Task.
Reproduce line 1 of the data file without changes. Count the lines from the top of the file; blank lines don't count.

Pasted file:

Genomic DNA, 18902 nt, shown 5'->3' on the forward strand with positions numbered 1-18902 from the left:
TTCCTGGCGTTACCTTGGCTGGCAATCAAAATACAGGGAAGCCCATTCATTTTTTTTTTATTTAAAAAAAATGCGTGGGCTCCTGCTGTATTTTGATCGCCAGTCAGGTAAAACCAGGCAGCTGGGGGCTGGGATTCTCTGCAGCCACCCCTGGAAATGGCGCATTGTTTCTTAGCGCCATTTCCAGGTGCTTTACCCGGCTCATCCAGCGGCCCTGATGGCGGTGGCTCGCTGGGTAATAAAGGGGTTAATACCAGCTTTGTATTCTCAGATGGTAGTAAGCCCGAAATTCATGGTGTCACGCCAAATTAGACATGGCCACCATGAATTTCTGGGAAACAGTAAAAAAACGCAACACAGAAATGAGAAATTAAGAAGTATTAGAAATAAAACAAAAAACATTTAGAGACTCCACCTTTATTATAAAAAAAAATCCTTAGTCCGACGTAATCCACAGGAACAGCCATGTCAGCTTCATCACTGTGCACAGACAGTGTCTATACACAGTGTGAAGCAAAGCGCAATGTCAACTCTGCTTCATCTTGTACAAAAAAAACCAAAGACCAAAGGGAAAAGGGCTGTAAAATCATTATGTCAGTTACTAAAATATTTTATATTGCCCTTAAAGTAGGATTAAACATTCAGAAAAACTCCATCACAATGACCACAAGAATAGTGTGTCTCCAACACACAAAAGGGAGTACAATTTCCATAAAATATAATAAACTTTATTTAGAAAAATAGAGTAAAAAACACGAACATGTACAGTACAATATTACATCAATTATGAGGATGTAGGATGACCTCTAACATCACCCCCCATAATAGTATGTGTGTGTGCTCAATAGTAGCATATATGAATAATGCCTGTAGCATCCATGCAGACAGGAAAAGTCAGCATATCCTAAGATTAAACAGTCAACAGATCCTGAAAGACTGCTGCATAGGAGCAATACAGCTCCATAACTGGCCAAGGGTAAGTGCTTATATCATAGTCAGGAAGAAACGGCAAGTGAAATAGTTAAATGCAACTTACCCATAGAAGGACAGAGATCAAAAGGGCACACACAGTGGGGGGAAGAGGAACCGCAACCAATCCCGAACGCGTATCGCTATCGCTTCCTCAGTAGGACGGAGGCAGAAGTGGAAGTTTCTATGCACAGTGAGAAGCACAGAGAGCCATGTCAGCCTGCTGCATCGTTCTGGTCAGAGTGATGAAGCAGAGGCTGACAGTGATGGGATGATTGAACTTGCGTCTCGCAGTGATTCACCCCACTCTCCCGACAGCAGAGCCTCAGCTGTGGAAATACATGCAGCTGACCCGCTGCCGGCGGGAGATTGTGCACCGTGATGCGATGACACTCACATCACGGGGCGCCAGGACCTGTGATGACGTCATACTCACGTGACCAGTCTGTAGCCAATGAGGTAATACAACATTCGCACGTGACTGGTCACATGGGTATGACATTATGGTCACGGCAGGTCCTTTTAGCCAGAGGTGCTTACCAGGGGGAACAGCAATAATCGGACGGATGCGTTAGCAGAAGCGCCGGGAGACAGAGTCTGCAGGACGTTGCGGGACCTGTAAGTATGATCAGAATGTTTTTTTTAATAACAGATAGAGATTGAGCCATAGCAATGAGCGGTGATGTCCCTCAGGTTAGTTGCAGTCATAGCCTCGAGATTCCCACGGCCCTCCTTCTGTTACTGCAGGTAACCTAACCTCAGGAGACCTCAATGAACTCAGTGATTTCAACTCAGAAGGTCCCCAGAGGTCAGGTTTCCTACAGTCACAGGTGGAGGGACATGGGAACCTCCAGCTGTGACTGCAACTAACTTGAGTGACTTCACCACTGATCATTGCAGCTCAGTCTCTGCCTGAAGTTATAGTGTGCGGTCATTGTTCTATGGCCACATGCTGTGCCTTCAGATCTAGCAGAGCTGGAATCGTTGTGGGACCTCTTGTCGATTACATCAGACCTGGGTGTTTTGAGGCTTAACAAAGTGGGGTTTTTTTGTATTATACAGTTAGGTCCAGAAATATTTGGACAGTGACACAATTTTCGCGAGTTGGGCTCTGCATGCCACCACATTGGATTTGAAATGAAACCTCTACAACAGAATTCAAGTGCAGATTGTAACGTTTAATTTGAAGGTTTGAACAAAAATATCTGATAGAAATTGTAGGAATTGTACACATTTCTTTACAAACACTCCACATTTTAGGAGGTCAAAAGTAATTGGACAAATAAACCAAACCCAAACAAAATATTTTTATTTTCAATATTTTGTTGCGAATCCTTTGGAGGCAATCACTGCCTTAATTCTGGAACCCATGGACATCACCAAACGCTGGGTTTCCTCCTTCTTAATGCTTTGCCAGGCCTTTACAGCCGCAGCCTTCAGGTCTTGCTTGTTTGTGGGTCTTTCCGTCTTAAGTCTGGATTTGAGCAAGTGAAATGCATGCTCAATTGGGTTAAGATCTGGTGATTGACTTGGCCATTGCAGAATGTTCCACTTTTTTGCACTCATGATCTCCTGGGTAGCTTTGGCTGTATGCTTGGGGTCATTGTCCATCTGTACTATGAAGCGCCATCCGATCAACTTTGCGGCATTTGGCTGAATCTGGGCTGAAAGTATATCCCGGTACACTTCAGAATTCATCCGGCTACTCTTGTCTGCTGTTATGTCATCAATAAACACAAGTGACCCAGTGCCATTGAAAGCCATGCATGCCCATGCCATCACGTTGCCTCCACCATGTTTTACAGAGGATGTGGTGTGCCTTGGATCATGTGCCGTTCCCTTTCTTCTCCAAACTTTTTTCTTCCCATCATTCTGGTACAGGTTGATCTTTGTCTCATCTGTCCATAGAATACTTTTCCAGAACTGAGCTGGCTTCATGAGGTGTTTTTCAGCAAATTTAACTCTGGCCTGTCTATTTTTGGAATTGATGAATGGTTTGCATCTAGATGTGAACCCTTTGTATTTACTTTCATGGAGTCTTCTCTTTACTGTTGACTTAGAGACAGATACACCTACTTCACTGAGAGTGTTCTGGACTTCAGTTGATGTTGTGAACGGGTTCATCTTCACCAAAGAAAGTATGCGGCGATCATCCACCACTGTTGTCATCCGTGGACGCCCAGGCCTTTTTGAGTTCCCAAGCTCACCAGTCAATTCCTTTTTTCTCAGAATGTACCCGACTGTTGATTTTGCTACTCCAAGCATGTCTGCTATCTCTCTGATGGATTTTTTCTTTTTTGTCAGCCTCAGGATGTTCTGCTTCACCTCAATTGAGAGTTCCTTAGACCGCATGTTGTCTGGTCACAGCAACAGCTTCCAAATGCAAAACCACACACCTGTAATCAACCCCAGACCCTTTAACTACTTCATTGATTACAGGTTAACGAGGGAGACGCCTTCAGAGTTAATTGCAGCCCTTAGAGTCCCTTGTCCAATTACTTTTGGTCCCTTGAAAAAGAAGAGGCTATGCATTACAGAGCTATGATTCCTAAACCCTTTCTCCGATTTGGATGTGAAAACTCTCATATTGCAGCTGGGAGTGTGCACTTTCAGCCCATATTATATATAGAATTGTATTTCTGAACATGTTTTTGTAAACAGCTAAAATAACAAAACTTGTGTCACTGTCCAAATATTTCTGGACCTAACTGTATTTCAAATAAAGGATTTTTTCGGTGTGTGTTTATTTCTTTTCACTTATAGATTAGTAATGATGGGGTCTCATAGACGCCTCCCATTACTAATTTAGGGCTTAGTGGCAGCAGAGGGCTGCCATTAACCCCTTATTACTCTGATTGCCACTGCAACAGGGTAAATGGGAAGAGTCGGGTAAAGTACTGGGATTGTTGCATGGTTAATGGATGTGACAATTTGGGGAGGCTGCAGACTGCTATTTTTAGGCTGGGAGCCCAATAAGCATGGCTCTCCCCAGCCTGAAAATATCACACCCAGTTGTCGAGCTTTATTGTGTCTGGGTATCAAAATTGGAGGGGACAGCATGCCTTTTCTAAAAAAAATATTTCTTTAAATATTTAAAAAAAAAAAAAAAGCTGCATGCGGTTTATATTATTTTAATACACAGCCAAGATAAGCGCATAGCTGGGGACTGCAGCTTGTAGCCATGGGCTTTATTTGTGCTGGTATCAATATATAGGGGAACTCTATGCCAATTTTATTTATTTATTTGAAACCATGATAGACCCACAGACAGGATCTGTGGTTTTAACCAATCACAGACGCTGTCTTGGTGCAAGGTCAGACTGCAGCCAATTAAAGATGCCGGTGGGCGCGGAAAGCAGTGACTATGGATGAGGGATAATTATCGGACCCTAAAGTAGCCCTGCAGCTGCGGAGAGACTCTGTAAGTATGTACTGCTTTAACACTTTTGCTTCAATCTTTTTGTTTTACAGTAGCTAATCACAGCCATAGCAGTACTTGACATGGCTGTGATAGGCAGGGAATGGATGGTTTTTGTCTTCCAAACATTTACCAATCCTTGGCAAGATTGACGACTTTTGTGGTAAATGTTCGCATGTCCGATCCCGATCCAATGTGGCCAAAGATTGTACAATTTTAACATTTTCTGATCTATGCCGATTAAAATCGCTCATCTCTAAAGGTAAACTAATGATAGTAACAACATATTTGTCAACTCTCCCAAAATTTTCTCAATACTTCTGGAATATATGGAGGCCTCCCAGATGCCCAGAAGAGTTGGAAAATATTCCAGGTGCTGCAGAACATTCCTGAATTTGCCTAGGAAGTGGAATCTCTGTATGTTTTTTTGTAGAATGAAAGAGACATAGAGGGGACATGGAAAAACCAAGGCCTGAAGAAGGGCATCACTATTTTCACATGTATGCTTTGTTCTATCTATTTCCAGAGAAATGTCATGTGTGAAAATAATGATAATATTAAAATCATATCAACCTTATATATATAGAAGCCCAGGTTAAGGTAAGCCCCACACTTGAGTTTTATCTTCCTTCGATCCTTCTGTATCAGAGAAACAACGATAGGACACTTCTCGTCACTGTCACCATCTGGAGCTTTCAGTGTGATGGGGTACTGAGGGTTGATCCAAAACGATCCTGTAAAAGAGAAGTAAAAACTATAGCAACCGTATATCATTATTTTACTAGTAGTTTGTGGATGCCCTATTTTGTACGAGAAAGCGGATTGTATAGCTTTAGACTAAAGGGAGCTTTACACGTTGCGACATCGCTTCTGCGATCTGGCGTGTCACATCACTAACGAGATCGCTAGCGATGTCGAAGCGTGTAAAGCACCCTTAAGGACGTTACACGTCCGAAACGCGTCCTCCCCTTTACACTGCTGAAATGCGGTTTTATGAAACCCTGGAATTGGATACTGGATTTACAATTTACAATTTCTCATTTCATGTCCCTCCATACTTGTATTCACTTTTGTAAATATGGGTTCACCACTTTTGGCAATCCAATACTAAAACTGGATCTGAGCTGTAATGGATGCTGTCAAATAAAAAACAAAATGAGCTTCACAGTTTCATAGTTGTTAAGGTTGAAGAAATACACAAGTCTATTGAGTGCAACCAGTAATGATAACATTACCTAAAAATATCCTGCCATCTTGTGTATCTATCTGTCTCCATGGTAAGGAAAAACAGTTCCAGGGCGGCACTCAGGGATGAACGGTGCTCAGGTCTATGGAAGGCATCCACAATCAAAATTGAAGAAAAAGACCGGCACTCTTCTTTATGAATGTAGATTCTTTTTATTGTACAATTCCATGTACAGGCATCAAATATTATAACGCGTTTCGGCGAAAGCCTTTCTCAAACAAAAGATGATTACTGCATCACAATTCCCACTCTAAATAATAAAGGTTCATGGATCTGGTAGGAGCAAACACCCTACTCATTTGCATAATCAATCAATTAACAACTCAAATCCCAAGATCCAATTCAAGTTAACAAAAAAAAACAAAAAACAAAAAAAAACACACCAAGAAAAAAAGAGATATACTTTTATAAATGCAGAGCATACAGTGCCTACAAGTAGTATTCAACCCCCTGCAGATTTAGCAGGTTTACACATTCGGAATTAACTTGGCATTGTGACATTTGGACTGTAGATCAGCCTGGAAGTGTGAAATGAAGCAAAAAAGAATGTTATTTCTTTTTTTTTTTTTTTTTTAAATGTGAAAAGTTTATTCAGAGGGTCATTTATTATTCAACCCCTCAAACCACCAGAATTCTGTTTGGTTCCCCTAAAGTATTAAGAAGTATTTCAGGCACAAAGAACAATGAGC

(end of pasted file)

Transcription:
Genomic DNA, 18902 nt, shown 5'->3' on the forward strand with positions numbered 1-18902 from the left: